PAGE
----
….Their distance became physical as the sisters married and moved to different locations around the United States and world.
Yet, eventually, each woman began to let out the darkness that had enveloped their lives. In the journey from violence to healing, one of those steps is telling your story and not having secrets.
â€œWe are only as sick as our darkest secret,â€ Klassen-Landis said, â€œand we had despair and fear and grief tucked away in every nook and cranny.â€
Klassen-Landis and Klassen only began to share their story when their sister Ruth Andrews, who became involved with Journey of Hope in 1993, encouraged them to join.
Their ability to reconcile anger and pain became stronger the more they had to tell their story. They discovered ties between their experience and those of other murder victim family members whose relationships became restorative.
â€œThe beauty of love is the healing that happens through it,â€ Klassen-Landis said. â€œForgiveness is a way of life that sets us all free.â€
….[Pelke] grandmother, Ruth Pelke, was 78 when she invited four teenage
girls into her home, under the impression they wanted her to teach them a
Pelkeâ€™s father found Ruthâ€™s body the next day.
Paula Cooper was 15 when she stabbed Ruth Pelke 33 times, and a year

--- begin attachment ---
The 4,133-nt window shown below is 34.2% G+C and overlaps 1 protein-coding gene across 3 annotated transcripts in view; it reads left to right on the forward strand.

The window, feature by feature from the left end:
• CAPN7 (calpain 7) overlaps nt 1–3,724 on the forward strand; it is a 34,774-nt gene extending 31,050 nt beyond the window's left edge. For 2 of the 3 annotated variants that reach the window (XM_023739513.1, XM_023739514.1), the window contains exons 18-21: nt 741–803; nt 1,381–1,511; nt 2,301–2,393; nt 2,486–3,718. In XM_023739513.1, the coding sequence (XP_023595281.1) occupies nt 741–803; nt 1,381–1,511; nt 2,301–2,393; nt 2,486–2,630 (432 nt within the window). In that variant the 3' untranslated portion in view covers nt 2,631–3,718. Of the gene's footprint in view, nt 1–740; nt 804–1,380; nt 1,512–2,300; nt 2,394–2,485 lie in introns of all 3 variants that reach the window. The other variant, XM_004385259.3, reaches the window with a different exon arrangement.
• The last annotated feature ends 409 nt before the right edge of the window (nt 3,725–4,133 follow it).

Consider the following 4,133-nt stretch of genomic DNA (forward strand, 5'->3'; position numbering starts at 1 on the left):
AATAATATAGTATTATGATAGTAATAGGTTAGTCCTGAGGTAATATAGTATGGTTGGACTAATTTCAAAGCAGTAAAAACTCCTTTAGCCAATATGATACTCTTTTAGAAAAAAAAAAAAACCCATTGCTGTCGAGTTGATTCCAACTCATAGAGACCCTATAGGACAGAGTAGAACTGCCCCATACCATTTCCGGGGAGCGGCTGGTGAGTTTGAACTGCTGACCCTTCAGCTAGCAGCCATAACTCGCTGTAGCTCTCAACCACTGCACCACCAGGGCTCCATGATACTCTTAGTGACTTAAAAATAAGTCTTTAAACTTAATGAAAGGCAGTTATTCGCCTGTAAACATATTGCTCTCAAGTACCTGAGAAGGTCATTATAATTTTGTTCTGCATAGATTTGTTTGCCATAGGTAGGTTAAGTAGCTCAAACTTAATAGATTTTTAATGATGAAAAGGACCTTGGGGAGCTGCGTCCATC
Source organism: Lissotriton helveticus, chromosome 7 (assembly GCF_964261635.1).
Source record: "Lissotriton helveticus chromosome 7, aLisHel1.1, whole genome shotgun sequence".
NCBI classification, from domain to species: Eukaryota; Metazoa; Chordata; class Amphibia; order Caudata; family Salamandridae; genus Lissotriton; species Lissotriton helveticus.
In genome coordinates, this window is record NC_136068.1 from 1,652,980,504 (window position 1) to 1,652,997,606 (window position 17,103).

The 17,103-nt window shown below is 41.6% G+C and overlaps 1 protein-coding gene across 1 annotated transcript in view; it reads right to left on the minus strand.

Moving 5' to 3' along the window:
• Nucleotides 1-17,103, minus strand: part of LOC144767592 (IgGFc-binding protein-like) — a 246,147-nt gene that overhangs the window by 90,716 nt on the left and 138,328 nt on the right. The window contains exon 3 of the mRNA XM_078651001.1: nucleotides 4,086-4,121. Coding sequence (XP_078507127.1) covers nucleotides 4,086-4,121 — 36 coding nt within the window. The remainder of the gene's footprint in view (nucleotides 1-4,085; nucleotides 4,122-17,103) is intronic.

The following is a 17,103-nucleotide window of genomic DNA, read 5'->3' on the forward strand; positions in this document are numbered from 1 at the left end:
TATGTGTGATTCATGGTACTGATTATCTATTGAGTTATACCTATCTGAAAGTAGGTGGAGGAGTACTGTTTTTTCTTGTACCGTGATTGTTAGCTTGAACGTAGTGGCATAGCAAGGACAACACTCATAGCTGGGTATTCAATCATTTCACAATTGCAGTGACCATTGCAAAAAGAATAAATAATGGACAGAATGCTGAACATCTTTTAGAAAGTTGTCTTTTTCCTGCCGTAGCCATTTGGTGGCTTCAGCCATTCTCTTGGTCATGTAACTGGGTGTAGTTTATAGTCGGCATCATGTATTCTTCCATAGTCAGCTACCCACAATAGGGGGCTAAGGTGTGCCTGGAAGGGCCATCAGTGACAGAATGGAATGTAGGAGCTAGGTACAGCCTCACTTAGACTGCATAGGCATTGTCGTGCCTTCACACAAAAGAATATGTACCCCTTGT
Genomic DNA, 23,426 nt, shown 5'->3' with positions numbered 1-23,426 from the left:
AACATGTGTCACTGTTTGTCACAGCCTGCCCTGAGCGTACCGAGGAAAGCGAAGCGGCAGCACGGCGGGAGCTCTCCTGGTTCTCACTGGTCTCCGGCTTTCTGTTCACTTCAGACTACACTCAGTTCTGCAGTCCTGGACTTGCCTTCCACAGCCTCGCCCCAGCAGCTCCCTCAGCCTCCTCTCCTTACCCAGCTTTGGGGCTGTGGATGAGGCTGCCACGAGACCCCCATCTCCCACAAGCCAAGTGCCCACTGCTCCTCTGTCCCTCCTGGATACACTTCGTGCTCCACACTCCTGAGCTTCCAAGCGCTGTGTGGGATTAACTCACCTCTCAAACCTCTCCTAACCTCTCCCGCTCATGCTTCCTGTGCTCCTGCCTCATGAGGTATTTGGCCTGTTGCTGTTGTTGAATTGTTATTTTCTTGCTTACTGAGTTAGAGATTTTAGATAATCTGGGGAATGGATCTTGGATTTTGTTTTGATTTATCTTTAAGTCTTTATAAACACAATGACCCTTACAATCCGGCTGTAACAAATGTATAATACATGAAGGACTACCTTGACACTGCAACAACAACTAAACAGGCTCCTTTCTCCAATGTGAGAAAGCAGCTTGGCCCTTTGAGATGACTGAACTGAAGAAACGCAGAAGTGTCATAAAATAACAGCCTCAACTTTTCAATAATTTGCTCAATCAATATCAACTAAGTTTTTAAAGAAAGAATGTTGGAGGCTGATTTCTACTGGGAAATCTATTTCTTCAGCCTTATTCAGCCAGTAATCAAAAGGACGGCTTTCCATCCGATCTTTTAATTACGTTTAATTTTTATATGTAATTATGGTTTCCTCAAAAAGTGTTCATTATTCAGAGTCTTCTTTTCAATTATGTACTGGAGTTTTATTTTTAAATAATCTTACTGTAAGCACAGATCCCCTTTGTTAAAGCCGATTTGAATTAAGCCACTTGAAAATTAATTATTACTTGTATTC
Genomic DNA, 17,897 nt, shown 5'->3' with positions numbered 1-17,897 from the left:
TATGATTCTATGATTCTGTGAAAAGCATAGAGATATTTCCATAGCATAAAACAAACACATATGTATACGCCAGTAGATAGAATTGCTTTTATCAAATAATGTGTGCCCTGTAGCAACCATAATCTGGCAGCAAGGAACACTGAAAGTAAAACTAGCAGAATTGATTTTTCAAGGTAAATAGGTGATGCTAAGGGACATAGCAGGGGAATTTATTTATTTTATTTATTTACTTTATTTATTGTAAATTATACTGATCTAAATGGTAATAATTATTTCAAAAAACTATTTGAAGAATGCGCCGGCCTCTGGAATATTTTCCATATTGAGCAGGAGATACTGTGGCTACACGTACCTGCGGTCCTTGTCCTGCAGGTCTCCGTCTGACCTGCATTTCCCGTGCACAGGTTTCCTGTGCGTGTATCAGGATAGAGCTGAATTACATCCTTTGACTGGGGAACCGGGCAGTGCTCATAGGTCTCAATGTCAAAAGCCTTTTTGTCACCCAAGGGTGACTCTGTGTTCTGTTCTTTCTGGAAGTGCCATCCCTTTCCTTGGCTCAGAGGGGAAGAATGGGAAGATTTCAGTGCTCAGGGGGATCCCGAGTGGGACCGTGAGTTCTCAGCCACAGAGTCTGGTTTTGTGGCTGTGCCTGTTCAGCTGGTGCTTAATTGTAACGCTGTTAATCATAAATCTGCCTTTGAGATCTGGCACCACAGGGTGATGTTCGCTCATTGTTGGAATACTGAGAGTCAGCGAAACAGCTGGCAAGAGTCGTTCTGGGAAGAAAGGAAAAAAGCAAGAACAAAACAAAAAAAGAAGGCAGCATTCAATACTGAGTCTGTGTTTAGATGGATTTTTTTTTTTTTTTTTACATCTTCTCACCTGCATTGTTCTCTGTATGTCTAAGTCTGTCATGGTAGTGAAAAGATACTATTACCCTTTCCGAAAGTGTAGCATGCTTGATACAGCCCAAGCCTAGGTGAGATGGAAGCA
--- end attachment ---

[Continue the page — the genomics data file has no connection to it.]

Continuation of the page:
later became the youngest female on death row in America.
At first Pelke supported Cooperâ€™s sentence. But he struggled with
whether Cooper should die.
Pelke began questioning God. Three things he meditated on changed his
perspective. The first was Jesusâ€™ Sermon on the Mount. Second, Pelke
remembered Matthew 18 when Peter asked Jesus how often to forgive a sin,
seven times? Jesus replied by saying 70 times seven. Last, he
envisioned Jesusâ€™ words at the crucifixion: â€œFather forgive them, for
they know not what they do.â€
At that point, he remembered Cooperâ€™s grandfather yelling at the
sentencing, â€œYouâ€™re going to kill my baby!â€ He saw the tears on her
prison uniform and knew that if he didnâ€™t try to forgive, he would feel
guilty whenever he thought about his grandmother.
After forgiving Cooper, Pelke went on a mission to have her life
spared. Through his work, she was taken off of death row and sentenced
to 60 years in prison.
â€œRevenge is not the answer. Itâ€™s never the answer,â€ Pelke said. â€œThe
answer is love and compassion for all of humanity.â€
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